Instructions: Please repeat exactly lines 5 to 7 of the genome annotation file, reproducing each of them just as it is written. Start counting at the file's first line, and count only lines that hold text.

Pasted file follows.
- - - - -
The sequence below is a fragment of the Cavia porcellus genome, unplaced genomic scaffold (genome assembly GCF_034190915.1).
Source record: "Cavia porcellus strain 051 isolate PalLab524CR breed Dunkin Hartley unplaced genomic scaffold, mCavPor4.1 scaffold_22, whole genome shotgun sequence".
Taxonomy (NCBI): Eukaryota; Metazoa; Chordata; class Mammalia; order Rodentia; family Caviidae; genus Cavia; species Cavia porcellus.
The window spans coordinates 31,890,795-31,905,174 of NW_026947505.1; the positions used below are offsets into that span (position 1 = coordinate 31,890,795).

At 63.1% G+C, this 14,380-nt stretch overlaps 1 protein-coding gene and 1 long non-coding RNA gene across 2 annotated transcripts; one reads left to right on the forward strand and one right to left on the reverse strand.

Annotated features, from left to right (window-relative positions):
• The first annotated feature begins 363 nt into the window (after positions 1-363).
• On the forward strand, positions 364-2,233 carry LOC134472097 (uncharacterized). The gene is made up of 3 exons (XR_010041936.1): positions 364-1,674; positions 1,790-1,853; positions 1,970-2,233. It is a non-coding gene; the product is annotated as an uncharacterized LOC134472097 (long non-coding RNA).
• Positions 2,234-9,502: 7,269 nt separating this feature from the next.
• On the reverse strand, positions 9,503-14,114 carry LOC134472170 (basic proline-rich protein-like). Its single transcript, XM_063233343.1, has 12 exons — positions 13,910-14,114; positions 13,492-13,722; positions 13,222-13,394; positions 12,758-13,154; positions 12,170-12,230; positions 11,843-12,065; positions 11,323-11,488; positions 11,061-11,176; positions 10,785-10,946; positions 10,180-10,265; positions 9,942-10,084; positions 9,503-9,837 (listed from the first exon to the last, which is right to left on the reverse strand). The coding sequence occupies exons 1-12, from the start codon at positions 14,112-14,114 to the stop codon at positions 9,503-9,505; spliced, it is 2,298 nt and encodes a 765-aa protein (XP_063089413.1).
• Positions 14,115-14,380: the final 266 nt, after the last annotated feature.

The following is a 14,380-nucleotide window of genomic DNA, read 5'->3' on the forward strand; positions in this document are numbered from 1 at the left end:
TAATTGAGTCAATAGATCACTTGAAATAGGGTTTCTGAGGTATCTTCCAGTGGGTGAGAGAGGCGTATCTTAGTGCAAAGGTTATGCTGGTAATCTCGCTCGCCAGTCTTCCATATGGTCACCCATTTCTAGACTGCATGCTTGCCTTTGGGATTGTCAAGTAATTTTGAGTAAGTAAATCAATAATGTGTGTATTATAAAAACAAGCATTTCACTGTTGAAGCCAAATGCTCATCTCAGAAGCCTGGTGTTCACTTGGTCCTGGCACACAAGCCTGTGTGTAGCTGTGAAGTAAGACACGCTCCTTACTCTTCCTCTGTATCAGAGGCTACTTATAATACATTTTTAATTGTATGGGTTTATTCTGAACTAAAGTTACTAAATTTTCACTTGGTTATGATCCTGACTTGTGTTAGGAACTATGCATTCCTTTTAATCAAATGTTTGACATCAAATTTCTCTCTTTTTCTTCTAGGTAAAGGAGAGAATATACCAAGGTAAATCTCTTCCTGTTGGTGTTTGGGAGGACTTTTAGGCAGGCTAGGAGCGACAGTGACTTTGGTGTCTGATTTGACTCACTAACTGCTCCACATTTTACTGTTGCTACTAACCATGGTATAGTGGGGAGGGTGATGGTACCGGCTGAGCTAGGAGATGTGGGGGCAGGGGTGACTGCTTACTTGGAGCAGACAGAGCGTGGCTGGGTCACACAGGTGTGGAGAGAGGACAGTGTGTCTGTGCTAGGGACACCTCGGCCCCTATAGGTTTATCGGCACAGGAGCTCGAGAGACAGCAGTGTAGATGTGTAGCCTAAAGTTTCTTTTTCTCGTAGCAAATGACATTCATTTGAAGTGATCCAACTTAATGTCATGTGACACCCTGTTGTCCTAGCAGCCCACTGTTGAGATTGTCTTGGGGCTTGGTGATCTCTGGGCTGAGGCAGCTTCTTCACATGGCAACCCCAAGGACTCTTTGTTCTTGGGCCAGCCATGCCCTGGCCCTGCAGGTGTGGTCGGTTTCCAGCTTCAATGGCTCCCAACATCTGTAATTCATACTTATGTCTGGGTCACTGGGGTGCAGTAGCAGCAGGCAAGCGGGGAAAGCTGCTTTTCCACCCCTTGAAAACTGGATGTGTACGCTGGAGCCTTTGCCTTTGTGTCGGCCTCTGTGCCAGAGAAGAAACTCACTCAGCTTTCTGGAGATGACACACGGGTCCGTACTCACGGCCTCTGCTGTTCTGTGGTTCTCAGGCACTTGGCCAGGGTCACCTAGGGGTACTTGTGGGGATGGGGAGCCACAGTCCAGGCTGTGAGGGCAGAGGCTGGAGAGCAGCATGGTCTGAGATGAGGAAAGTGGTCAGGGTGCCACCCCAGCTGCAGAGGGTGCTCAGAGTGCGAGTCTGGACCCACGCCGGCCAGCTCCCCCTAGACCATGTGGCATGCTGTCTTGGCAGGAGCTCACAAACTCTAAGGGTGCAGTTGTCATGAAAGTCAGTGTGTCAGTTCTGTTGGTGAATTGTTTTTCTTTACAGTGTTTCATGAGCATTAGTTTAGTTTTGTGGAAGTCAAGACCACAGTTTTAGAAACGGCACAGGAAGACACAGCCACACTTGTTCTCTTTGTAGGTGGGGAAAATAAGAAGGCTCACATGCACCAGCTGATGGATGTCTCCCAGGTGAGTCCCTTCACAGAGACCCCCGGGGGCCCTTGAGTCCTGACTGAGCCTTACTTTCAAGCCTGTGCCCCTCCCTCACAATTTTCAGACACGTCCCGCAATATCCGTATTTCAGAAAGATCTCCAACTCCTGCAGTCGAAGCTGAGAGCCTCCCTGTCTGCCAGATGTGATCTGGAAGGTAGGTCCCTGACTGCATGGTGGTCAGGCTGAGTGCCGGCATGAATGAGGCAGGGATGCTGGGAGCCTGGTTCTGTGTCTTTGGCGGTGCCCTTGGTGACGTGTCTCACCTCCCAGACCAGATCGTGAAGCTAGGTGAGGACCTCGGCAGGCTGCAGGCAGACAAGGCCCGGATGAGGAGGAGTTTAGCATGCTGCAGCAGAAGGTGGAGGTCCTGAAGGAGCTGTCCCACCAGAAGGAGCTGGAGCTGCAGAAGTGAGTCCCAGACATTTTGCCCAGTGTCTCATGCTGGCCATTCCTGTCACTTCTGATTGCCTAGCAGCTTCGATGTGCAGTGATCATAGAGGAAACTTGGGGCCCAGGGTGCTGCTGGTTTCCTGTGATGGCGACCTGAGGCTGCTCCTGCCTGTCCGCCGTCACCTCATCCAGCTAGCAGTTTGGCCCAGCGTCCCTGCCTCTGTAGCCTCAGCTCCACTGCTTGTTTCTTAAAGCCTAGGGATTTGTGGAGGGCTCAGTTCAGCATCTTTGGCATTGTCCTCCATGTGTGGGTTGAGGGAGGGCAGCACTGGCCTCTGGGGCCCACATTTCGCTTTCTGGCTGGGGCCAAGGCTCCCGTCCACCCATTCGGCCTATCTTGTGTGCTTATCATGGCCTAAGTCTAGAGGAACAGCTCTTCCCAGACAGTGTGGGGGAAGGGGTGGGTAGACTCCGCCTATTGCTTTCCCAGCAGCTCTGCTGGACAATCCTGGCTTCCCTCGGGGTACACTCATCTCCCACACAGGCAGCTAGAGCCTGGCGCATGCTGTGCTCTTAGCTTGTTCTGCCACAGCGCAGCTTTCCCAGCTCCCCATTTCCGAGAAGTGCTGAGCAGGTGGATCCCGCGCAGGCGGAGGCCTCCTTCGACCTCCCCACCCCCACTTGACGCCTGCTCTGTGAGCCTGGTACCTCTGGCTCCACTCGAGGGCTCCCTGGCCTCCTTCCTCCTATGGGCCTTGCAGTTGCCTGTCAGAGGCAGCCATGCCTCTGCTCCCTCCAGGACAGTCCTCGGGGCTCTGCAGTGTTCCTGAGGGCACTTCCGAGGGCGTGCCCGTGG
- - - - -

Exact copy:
At 63.1% G+C, this 14,380-nt stretch overlaps 1 protein-coding gene and 1 long non-coding RNA gene across 2 annotated transcripts; one reads left to right on the forward strand and one right to left on the reverse strand.

Annotated features, from left to right (window-relative positions):
• The first annotated feature begins 363 nt into the window (after positions 1-363).